• John Mendelsohn

Mopane scale insects

Updated: Mar 7

When I came to Ongava in mid-2018 its vegetation was extremely sparse and dry. Little rain fell in the 2018/2019 summer, which led to even bleaker conditions during 2019. The summer of 2019/2020 was a little wetter, and that of 2020/2021 even wetter and better.

Very few mopanes and other trees flowered during those three summers. As I write in early February 2022 little rain has fallen in this, the summer of 2021/2022. Most trees and a few perennial grasses are green, but the rest of the landscape is grey and brown. Nevertheless, many trees have flowered and are now fruiting, probably riding on the benefits of the previous good rains in 2020/2021.

One more form of life is now abundant on the mopanes: the nymphs of scale insects. Their silvery scales – technically known as lerps – form on the leaves or green seed pods. The lerps protect the growing nymphs from the sun and desiccation. These are true bugs in the order Hemiptera and those at Ongava probably belong to the species known as the African mopane psyllid Retroacizzia mopani. The nymphs grow to about 3 millimetres in length before moulting into adults. Fructose and glucose sugars are present in the lerps. Birds and children enjoy these sweet delicacies, which are called uutushi in Oshikwanyama. I have often sampled them, and suggest you do the same.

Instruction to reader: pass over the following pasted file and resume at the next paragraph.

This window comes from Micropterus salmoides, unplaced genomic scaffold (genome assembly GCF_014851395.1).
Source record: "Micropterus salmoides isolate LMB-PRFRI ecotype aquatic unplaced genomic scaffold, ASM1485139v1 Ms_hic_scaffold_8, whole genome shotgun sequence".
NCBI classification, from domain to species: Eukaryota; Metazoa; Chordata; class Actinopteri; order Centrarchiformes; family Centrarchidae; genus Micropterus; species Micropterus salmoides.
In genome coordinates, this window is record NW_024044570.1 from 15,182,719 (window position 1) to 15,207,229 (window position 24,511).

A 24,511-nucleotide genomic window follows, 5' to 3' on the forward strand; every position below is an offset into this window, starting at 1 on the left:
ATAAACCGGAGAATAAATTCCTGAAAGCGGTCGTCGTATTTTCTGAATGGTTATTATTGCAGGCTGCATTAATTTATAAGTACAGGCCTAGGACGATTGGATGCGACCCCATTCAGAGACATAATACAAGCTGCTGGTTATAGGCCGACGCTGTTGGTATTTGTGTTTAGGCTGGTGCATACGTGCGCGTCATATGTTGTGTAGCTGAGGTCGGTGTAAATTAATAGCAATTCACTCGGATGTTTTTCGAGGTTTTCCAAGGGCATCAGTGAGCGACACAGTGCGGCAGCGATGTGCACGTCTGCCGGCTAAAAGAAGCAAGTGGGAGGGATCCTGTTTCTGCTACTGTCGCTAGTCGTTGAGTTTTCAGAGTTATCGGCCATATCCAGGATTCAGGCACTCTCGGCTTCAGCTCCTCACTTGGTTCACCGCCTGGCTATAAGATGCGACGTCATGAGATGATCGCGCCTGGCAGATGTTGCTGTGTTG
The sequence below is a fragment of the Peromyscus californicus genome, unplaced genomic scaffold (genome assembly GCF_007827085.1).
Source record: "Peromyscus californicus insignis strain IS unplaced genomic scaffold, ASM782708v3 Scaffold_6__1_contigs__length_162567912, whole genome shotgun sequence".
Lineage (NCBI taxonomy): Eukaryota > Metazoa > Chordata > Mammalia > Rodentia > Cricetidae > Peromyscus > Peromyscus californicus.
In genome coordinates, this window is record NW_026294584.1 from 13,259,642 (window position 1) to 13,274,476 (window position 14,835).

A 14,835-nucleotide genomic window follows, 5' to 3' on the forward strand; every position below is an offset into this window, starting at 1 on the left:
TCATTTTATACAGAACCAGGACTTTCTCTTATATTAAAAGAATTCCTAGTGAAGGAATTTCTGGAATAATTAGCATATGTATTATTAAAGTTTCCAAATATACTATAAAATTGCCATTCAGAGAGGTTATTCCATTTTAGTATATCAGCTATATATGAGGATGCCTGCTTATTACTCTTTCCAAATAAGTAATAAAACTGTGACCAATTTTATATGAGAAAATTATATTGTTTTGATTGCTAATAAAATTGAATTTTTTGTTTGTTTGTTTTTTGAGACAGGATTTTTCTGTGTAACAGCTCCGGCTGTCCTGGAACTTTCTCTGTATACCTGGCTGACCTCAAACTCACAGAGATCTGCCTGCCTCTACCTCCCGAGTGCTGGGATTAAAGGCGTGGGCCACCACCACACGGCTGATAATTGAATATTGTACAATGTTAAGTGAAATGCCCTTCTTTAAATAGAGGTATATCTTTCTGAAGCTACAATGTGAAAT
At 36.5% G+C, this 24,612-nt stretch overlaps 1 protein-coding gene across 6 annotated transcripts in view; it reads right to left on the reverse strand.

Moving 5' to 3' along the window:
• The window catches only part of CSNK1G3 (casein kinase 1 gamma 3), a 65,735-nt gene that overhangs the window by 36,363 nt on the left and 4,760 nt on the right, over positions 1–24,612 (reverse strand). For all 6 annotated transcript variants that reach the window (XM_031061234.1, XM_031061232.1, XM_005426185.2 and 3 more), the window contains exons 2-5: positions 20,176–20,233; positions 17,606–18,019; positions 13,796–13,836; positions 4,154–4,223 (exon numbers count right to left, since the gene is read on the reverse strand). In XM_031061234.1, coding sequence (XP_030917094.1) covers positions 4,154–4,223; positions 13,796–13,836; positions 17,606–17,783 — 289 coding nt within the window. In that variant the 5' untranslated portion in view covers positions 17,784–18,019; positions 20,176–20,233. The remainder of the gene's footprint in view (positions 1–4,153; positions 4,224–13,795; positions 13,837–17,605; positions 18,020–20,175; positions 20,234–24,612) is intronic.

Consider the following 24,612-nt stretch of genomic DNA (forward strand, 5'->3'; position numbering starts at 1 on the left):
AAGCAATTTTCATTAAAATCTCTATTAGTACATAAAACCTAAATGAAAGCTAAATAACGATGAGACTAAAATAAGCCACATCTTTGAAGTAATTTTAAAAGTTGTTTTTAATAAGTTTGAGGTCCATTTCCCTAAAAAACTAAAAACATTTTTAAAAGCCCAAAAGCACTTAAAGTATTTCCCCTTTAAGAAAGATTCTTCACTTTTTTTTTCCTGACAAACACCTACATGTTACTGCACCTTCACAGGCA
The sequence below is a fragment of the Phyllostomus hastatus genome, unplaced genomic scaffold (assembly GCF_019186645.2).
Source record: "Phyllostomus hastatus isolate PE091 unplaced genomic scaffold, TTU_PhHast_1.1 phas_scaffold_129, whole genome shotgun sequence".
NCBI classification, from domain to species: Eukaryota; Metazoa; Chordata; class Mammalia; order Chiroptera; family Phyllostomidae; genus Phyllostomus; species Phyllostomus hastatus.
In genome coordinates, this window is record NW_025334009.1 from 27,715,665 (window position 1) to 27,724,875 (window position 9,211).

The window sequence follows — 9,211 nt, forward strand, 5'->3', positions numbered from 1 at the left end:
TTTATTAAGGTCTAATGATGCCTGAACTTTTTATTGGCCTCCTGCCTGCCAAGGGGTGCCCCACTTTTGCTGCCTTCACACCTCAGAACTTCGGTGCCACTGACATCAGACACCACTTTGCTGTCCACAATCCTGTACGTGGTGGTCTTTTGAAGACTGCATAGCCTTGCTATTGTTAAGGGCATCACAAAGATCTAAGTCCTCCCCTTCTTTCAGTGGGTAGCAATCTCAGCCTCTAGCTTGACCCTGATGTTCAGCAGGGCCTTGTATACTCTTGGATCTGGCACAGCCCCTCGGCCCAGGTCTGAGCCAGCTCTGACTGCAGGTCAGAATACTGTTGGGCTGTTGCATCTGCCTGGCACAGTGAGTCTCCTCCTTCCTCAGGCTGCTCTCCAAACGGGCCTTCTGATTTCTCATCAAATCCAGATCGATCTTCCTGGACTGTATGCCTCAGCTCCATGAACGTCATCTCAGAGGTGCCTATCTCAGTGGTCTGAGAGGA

The sweet lerps found on mopane leaves (left) and Mopane pod covered in scale insect lerps (high).

There is one nagging question: are the scale insects on leaves the same as those on seed pods? The smaller numbers of lerps found in 2020/2021 were sweet and on leaves, whereas the many lerps found in 2021/2022 were on seeds pods and tasteless. Why?

Thanks to Simeon Naholo, Hileni Mupopiwa and Elizabeth Shangano for introducing me to these fascinating insects.

Tiny nymphs exposed when their lerps were removed for the photograph above

References: Ernst WHO & Sekhwela MBM. 1987. The chemical composition of lerps from the mopane psyllid Arytaina mopane (Homoptera, Psyllidae). Insect Biochemistry 17: 905-909; and Oppong CK., Addo-Bediako, A, Potgieter MJ & Wessels DCJ, 2010. Nymphal behaviour and lerp construction in the mopane psyllid Retroacizzia mopani (Hemiptera: Psyllidae). African Invertebrates 51: 201-206.